The previous ban was enacted July 5 at an earlier special session, preventing residents from burning branches and leaves during yard cleaning, but not targeting fireworks calls.
At the Aug. 2 special session, County Fire Marshal Jimmy Williams cited continuing elevated fire risk conditions, with the Keetch-Byram Drought Index recording an average of 726 for Aug. 1—well into the 600-800 range associated with severe drought, according to the Texas Weather Connection at Texas A&M University.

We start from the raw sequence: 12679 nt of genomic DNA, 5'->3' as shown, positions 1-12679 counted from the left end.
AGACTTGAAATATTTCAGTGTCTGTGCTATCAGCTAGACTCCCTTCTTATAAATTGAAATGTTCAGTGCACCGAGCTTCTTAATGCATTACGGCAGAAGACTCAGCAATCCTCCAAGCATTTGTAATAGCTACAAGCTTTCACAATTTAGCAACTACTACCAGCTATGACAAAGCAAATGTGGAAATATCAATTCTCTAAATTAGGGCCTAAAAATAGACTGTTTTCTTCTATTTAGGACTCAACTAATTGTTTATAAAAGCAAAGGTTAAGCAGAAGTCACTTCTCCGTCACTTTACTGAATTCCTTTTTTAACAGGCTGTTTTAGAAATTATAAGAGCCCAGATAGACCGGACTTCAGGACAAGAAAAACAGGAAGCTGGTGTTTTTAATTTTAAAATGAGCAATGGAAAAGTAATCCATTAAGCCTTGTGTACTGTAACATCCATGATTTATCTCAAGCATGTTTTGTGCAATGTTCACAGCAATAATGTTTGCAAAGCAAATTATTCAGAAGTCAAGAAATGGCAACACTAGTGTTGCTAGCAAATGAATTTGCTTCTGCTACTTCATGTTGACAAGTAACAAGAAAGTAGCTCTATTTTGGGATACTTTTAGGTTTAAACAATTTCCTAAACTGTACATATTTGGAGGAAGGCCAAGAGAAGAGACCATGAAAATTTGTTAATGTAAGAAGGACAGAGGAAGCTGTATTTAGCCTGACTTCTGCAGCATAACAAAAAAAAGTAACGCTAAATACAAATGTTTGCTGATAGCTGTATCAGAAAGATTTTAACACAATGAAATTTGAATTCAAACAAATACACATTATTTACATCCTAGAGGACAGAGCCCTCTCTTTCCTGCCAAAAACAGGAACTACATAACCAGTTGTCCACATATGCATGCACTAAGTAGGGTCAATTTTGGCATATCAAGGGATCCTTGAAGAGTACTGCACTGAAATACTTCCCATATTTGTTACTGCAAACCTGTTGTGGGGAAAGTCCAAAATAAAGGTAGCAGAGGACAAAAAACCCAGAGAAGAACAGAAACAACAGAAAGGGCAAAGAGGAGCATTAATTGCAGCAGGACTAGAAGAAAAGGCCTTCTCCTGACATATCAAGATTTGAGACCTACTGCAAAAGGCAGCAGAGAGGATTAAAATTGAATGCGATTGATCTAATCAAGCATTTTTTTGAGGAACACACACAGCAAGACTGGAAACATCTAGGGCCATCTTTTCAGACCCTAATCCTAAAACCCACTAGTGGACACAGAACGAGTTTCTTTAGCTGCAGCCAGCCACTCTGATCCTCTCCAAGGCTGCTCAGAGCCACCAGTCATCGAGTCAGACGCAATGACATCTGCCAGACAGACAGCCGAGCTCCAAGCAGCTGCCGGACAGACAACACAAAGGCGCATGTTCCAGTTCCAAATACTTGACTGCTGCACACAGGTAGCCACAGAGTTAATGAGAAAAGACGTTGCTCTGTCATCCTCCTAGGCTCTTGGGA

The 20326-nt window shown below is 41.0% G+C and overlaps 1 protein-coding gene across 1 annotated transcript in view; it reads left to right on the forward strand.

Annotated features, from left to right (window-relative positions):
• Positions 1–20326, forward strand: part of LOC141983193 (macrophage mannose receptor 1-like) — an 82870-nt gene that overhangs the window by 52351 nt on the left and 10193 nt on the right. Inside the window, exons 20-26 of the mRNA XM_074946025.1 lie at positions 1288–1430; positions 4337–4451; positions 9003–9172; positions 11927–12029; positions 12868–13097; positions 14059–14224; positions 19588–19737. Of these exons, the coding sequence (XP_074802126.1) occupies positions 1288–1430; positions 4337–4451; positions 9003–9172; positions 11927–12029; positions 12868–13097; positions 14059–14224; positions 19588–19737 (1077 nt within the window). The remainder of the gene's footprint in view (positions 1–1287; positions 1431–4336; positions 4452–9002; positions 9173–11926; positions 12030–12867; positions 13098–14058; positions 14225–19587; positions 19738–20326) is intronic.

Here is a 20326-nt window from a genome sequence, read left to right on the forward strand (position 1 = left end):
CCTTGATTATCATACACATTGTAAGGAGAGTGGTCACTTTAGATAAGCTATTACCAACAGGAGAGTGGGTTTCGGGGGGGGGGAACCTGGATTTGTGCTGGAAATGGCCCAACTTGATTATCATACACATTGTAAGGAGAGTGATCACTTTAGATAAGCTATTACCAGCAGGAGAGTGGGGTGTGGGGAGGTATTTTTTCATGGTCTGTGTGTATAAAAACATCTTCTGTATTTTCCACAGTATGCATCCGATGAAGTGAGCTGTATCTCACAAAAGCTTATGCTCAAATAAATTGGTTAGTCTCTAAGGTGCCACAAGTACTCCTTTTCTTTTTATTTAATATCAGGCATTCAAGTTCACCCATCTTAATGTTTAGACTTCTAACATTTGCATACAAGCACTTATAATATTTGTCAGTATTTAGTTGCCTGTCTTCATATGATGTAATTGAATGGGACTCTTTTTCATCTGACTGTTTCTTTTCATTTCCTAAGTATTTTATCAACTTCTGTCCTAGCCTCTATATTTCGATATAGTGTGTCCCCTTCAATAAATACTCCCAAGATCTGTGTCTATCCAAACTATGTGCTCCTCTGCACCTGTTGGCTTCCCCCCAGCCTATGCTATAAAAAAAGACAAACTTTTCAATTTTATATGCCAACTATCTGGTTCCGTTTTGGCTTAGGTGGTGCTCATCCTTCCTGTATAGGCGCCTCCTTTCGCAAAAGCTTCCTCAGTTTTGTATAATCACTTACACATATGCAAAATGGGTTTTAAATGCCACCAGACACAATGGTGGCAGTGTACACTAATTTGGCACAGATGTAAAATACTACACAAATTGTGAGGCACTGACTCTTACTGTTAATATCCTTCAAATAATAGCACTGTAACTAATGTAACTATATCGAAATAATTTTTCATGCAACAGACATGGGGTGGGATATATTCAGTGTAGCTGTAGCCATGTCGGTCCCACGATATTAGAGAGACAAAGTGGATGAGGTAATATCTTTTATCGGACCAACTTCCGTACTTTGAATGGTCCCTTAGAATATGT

“We’re beyond the education point by now—everyone should know it’s not safe to burn,” Williams said.
Williams also reiterated the county’s greater preparedness for wildfires, describing the available stations as a “network” compared to 2011, when severe wildfires struck Montgomery County.
“We’re better prepared than we were,” Williams said. “We’ve got more firefighters and a network of stations to respond.”